Here, The World Entire by Anwen Kya Hayward
Historical Fantasy Novella
Published December 2016
After being accused of desecrating Athena’s temple and subsequently cursed with monstrousness, Medusa lives alone on the outskirts of the world, secluding herself from everyone so as to keep both herself and the rest of the world safe. When Perseus comes to ask for her help, Medusa tries desperately to make him leave, but no matter what she does, Perseus stays. As the days wear on and she reveals more about the events that led her to the cave, it becomes obvious that there is a choice to make: stay safe and alone, or re-enter the world with Perseus. One question still remains, however: what does Perseus want?
This is a short, poignant reflection on three key scenes in Medusa’s life. At only 83 pages, every word is absolutely used to greatest effect. It is written in first person, so we really get to delve into Medusa’s thoughts and feelings.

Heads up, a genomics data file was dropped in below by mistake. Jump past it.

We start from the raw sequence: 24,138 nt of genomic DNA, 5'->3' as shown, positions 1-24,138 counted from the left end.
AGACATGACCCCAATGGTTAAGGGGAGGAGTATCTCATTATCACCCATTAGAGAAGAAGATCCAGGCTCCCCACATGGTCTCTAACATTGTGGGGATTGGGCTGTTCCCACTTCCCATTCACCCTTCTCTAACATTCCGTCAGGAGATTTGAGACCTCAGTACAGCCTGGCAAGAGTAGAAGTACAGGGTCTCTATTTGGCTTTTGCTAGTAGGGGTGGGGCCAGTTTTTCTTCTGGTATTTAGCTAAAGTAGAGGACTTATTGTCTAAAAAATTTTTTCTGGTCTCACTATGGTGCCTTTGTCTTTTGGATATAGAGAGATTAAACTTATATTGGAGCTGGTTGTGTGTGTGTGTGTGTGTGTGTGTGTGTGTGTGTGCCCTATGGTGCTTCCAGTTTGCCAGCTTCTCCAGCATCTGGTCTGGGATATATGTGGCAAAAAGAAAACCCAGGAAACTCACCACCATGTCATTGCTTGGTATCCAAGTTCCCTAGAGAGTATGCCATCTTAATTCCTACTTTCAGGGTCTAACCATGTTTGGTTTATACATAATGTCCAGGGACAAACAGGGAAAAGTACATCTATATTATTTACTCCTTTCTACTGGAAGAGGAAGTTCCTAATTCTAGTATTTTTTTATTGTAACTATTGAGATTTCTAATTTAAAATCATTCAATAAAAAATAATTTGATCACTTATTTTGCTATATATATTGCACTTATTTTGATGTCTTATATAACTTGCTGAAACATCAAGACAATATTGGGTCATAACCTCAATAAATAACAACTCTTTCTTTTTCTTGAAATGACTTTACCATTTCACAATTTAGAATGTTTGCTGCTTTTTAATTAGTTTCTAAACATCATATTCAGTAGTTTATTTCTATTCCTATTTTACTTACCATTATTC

In the present she is grappling with the appearance of a young man at the mouth of her cave. She’s warring with her fears, of both hurting and being hurt by other people; and her hope that he is what he says he is.
Interspersed with the present are her recollections of the past. She ruminates primarily on two moments that shaped her into what she is now: the events that led up to the curse Athena placed on her; and an incident that occurred in her cave, a place of self-imposed exile.
What I though Hayward did really well was the portrayal of a trauma, and the thoughts and beliefs and emotions of a person who has been deeply scarred by such trauma. Medusa felt both guilt and injustice. While she (rightly) blamed the people responsible, she simultaneously felt at fault. The damage to her self-worth was palpable.
This is not going to be the story for everyone. But I think it is a thoughtful retelling of Medusa’s myth, and a sensitive exploration of trauma and victimisation.